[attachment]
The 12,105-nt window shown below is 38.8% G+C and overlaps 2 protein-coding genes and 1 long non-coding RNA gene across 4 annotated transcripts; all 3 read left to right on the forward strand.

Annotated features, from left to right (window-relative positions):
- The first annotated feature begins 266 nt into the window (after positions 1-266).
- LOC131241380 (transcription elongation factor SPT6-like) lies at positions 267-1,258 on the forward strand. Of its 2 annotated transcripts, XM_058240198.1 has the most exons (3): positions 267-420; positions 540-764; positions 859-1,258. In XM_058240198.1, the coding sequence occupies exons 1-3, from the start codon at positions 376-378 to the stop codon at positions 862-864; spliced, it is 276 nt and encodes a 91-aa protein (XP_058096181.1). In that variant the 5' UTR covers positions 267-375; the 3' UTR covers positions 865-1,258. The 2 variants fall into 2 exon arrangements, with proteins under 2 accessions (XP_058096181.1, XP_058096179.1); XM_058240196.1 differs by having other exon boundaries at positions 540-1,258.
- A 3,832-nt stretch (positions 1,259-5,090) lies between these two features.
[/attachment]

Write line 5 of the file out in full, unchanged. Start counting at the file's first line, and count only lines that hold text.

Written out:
- A 3,832-nt stretch (positions 1,259-5,090) lies between these two features.